Eye For Film >> Movies >> Knowing (2009) Film Review
"Now you remember that tomorrow is our official opening day."
These words, delivered by a Massachusetts school teacher to her class back in 1959, may sound innocuous enough, but there is something in their conflation of past ("remember") and future ("tomorrow") that prefigures the chronological paradoxes of the film to come.
Miss Taylor (Danielle Carter) asks her young pupils to draw pictures of what they imagine the future will be like, so that these can be sealed in a time capsule to be opened by schoolchildren in half a century's time. Yet while all her classmates doodle rocket ships, sad, withdrawn Lucinda (Lara Robinson), who had proposed the idea of the time capsule in the first place, begins instead furiously scrawling on her page a long sequence of numbers for inclusion.
Cut to 50 years later – the present. MIT astrophysicist (and pastor's son) John Koestler (Nicolas Cage) has lost his faith and his way since the fiery death of his wife in Phoenix (yes, this film abounds in symbolism and allegory), and is now committed both to his son Caleb (Chandler Canterbury) – and to the bottle. The time capsule is opened at Caleb's school, and the boy brings home Lucinda's contribution, telling his father that "maybe it means something". Though sceptical at first, John realises that the numbers list the precise dates, locations and death tolls of disasters from the last half century, and end in a further three sets of specifications (the last incomplete) for accidents that that have not yet taken place.
Confused, and worried about the strange trench-coated figures who keep approaching his son, John hooks up with the late Lucinda's daughter Diana (Rose Byrne) and granddaughter Abby (also played Lara Robinson), and races to avert or at least avoid the global holocaust that he comes to believe is very nigh.
"How am I supposed to stop the end of the world?", asks John at one point in Knowing. If Cage were still playing the indestructible action hero of The Rock (1996), Con Air (1997) or Face/Off (1997), then the answer would inevitably lie in badass quips and some major ammunition.
Here, however, we see the star uncharacteristically pausing to read through the basic instruction manual for a handgun that he will in fact never use, and racing against the clock not so much to save the day, as to figure out what on earth is going on, and to work through his own conflicting notions of despair and hope, nihilism and knowledge, faith and fatherhood.
Not unlike Dennis Quaid's protagonist in The Day After Tomorrow (2004), John is surprisingly ineffectual before the grand apocalypse unfolding on screen. Armed only with Lucinda's numerical macguffin, he turns out (much to his own surprise, and ours) in the end not to be the film's hero at all. This is a boldly refreshing diversion from convention, even if Cage's long history of mercurial goofiness and Elvis impressions makes him strangely hard to accept in this more serious role. It is truly saying something that in a film featuring magical prophecies and celestial beings, Cage himself is the weakest link in the credibility chain.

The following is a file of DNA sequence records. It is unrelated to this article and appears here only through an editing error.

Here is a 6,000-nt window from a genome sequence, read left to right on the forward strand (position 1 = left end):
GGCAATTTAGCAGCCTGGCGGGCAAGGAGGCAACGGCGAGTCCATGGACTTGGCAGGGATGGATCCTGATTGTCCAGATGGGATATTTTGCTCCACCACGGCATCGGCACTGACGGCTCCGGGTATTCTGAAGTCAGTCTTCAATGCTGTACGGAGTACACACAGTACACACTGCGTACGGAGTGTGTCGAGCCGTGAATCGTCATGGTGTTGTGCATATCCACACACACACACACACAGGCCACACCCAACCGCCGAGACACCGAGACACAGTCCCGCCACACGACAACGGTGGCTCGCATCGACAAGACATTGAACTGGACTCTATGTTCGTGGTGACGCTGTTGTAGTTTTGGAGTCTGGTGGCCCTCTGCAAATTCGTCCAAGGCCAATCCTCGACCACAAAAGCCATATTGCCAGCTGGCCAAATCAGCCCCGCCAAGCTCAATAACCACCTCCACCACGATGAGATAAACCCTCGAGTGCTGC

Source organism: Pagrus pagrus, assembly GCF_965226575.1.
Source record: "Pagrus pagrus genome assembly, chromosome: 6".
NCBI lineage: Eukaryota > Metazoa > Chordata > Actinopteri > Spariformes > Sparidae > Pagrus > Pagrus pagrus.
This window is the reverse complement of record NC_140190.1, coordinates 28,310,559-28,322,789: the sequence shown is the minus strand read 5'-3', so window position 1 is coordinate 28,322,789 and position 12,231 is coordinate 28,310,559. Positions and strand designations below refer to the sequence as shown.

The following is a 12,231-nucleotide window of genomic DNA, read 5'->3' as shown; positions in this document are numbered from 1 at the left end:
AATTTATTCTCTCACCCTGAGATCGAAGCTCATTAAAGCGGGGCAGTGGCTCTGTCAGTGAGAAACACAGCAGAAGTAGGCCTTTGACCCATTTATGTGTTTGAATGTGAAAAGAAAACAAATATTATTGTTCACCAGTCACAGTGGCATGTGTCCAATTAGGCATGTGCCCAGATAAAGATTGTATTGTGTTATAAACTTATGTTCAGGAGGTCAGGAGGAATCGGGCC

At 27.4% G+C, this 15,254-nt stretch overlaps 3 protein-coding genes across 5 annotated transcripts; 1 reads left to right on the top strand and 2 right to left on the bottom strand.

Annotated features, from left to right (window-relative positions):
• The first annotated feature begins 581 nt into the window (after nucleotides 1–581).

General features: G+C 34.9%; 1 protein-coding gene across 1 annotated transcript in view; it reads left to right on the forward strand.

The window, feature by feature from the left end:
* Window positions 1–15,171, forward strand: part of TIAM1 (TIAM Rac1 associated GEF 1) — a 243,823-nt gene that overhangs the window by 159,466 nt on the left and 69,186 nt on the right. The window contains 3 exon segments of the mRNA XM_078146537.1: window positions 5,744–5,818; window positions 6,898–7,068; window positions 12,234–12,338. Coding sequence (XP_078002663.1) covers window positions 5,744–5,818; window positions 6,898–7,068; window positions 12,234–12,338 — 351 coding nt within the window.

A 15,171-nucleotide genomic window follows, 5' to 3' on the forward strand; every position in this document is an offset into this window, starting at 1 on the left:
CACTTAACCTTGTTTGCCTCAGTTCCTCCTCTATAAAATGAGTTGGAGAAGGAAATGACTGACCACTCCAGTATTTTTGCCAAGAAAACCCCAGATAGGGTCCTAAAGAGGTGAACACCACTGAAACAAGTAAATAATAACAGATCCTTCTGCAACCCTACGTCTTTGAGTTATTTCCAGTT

The glue that holds Knowing together is a dash-to-the-finish investigative mystery, some spectacular disaster set-pieces, and a rather mawkish family drama (of the "I love you, dad" variety), all of which will no doubt draw in some viewers while repelling others – but look beneath the hackneyed generic frame and you will find an epistemological and eschatological allegory of considerable ambition (and some success).
Does determinism or randomness govern the universe? Can faith be reconciled with science? Is a heavenly intervention more likely to come from angels or aliens? Does human endeavour drive us ever forward, or are we doomed to eternal return? And is it ever enough simply to know? Knowing may not exactly answer any of this – it is, after all, a feature film, not a philosophical tract – but it does dramatise the questions in a narrative far more insidiously ambiguous than the kind normally found in a mainstream package, so that what at first seems a simple premise with a dumb-assed popcorn resolution might well unravel in your head into something altogether more resonant and perplexing (or not).
As with his debut feature Spirits of the Air, Gremlins Of The Clouds (1989), here Alex Proyas is adapting Biblical archetypes to the Age of Enlightenment, and seeing what contradictions emerge. And so the future looks remarkably like the past, and eating from the Tree of Knowledge entails, at least for those receptive enough to those heaven-sent signals, not just the primal Genesis of all humanity, but also its final Apocalypse.
In Proyas' film, knowing turns out, ironically enough, not to be everything – even if it is a start (and an end) to all things. It might not be much, but it is more than enough to make a blockbuster worthy of the viewer's attention and - perhaps - awe.Reviewed on: 26 Mar 2009